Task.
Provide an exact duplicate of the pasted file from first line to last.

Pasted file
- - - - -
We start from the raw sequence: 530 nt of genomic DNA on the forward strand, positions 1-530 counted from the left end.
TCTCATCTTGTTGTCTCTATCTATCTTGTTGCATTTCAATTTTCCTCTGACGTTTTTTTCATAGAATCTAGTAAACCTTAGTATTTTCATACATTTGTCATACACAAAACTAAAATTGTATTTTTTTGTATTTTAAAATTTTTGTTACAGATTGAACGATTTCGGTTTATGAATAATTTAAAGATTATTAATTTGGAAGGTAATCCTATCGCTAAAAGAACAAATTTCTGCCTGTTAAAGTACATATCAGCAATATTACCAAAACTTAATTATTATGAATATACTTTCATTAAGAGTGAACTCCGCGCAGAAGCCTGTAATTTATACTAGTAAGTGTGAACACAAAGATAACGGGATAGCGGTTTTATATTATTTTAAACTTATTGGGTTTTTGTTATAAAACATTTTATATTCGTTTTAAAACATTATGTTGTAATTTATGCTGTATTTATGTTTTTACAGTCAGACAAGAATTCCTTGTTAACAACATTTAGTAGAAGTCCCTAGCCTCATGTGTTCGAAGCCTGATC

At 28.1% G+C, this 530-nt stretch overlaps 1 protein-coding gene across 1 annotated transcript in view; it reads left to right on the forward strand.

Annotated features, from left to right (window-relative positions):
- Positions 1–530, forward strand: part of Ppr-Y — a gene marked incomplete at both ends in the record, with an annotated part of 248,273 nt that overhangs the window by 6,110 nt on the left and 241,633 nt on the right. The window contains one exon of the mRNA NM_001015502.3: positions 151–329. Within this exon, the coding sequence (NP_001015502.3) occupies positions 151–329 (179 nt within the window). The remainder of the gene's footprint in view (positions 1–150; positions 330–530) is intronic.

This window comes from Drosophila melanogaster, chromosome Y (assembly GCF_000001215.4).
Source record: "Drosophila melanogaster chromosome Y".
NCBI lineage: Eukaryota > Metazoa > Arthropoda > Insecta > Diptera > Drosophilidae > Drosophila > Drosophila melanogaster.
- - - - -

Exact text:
We start from the raw sequence: 530 nt of genomic DNA on the forward strand, positions 1-530 counted from the left end.
TCTCATCTTGTTGTCTCTATCTATCTTGTTGCATTTCAATTTTCCTCTGACGTTTTTTTCATAGAATCTAGTAAACCTTAGTATTTTCATACATTTGTCATACACAAAACTAAAATTGTATTTTTTTGTATTTTAAAATTTTTGTTACAGATTGAACGATTTCGGTTTATGAATAATTTAAAGATTATTAATTTGGAAGGTAATCCTATCGCTAAAAGAACAAATTTCTGCCTGTTAAAGTACATATCAGCAATATTACCAAAACTTAATTATTATGAATATACTTTCATTAAGAGTGAACTCCGCGCAGAAGCCTGTAATTTATACTAGTAAGTGTGAACACAAAGATAACGGGATAGCGGTTTTATATTATTTTAAACTTATTGGGTTTTTGTTATAAAACATTTTATATTCGTTTTAAAACATTATGTTGTAATTTATGCTGTATTTATGTTTTTACAGTCAGACAAGAATTCCTTGTTAACAACATTTAGTAGAAGTCCCTAGCCTCATGTGTTCGAAGCCTGATC

At 28.1% G+C, this 530-nt stretch overlaps 1 protein-coding gene across 1 annotated transcript in view; it reads left to right on the forward strand.

Annotated features, from left to right (window-relative positions):
- Positions 1–530, forward strand: part of Ppr-Y — a gene marked incomplete at both ends in the record, with an annotated part of 248,273 nt that overhangs the window by 6,110 nt on the left and 241,633 nt on the right. The window contains one exon of the mRNA NM_001015502.3: positions 151–329. Within this exon, the coding sequence (NP_001015502.3) occupies positions 151–329 (179 nt within the window). The remainder of the gene's footprint in view (positions 1–150; positions 330–530) is intronic.

This window comes from Drosophila melanogaster, chromosome Y (assembly GCF_000001215.4).
Source record: "Drosophila melanogaster chromosome Y".
NCBI lineage: Eukaryota > Metazoa > Arthropoda > Insecta > Diptera > Drosophilidae > Drosophila > Drosophila melanogaster.